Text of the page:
At a time when society is desperately attempting to become more sustainable, disposable vapes simply add to landfill and plastic waste. In a video uploaded to TikTok on 8 January, PhD student and climate activist Laura Young shared that she found 55 discarded disposable vapes in a 4-mile-radius of Dundee. As society is striving to prevent and reverse the damaging effects of climate change, the withdrawal of disposable vapes from sale would be a major step in reducing waste in Scotland.

Nevertheless, not all students support the proposed ban. Many simply enjoy using highly concentrated nicotine vapes and do not wish for the ban of disposable vapes. There are also concerns about the impact on the mental health of young people which the ban could cause. With many relying on vaping as a quick hit of nicotine, concerns about the removal of this option are very real amongst the student population. A mixed reaction at the proposed ban from students reflects the feelings of wider society and shows that the proposed legislation is not so clear-cut.

In particular, colourful and easily accessible vapes are desirable to teenagers and young people. Flavours such as ‘bubble-gum’, ‘candyfloss’ and ‘blue sour raspberry’ sound more like sweets than a cigarette equivalent. The brightly coloured packaging only makes these products more enticing to children and young people, despite them being technically marketed for adults only. Recently, the Food and Drug Administration banned vapes featuring cartoon characters from ‘The Simpsons’ and ‘Rick & Morty’. This marketing could be described as immoral and profit-driven, and it compromises the safety of children and young people.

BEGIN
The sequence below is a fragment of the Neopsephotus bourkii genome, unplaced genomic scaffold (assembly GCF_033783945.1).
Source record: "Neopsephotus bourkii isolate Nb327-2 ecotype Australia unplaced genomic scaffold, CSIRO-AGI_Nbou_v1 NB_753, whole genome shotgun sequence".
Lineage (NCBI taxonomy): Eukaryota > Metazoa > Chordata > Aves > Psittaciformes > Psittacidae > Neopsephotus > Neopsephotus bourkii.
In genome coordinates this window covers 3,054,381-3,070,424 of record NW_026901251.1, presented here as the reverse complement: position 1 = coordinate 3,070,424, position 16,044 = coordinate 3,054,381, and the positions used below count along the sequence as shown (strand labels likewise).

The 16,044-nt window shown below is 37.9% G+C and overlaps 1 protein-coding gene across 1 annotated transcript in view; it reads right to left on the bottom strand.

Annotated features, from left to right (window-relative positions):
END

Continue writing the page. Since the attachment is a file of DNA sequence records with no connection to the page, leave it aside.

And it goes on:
Originally designed to aid smokers in quitting, the appealing packaging of many disposable vapes is concerning in the fact that it appears to be marketed at children and adolescents. The supposedly child-driven marketing ploy is a large factor in the support for the proposed ban. Aside from health implications, the negative impact of disposable vapes on the environment is staggering, as single-use plastics fill up landfills and pollute the oceans. The use of disposable vapes have introduced the possibility of a lifetime addiction and a gateway to smoking to what was set to be the first ‘smoke-free’ generation.

The proposed ban on disposable vapes is highly controversial and sparks a wide range of opinions. However, it is self-evident that the improvement of plastic and heavy metal waste in Scotland would indefinitely help the environment. Moreover, the proposed legislation would reduce the unnecessary consumption of nicotine by people who have never previously smoked. Although the mental health of young people is a concern for many, there are high levels of support for the vaping ban amongst the student population. Time will tell how the Scottish Government chooses to approach the issue of disposable vapes, but the decision will undoubtedly be met with both delight and anguish.